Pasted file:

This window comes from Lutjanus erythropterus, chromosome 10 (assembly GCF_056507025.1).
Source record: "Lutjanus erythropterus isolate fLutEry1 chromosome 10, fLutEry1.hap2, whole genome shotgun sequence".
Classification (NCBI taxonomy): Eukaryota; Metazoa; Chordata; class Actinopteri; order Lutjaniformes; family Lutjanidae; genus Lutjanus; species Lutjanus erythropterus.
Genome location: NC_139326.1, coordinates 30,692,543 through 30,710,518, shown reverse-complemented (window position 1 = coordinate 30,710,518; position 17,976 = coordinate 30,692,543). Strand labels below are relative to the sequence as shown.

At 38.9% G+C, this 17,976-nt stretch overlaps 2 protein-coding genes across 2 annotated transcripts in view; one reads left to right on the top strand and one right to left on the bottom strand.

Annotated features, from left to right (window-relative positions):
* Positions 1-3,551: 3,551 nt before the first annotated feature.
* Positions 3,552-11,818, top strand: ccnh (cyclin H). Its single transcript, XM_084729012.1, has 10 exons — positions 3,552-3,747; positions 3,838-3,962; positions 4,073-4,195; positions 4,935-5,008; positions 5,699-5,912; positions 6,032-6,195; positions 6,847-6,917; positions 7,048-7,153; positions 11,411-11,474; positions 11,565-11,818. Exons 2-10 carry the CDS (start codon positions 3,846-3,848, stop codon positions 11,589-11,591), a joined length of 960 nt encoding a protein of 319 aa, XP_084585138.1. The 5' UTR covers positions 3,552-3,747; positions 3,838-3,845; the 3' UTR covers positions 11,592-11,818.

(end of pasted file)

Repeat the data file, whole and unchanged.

This window comes from Lutjanus erythropterus, chromosome 10 (assembly GCF_056507025.1).
Source record: "Lutjanus erythropterus isolate fLutEry1 chromosome 10, fLutEry1.hap2, whole genome shotgun sequence".
Classification (NCBI taxonomy): Eukaryota; Metazoa; Chordata; class Actinopteri; order Lutjaniformes; family Lutjanidae; genus Lutjanus; species Lutjanus erythropterus.
Genome location: NC_139326.1, coordinates 30,692,543 through 30,710,518, shown reverse-complemented (window position 1 = coordinate 30,710,518; position 17,976 = coordinate 30,692,543). Strand labels below are relative to the sequence as shown.

At 38.9% G+C, this 17,976-nt stretch overlaps 2 protein-coding genes across 2 annotated transcripts in view; one reads left to right on the top strand and one right to left on the bottom strand.

Annotated features, from left to right (window-relative positions):
* Positions 1-3,551: 3,551 nt before the first annotated feature.
* Positions 3,552-11,818, top strand: ccnh (cyclin H). Its single transcript, XM_084729012.1, has 10 exons — positions 3,552-3,747; positions 3,838-3,962; positions 4,073-4,195; positions 4,935-5,008; positions 5,699-5,912; positions 6,032-6,195; positions 6,847-6,917; positions 7,048-7,153; positions 11,411-11,474; positions 11,565-11,818. Exons 2-10 carry the CDS (start codon positions 3,846-3,848, stop codon positions 11,589-11,591), a joined length of 960 nt encoding a protein of 319 aa, XP_084585138.1. The 5' UTR covers positions 3,552-3,747; positions 3,838-3,845; the 3' UTR covers positions 11,592-11,818.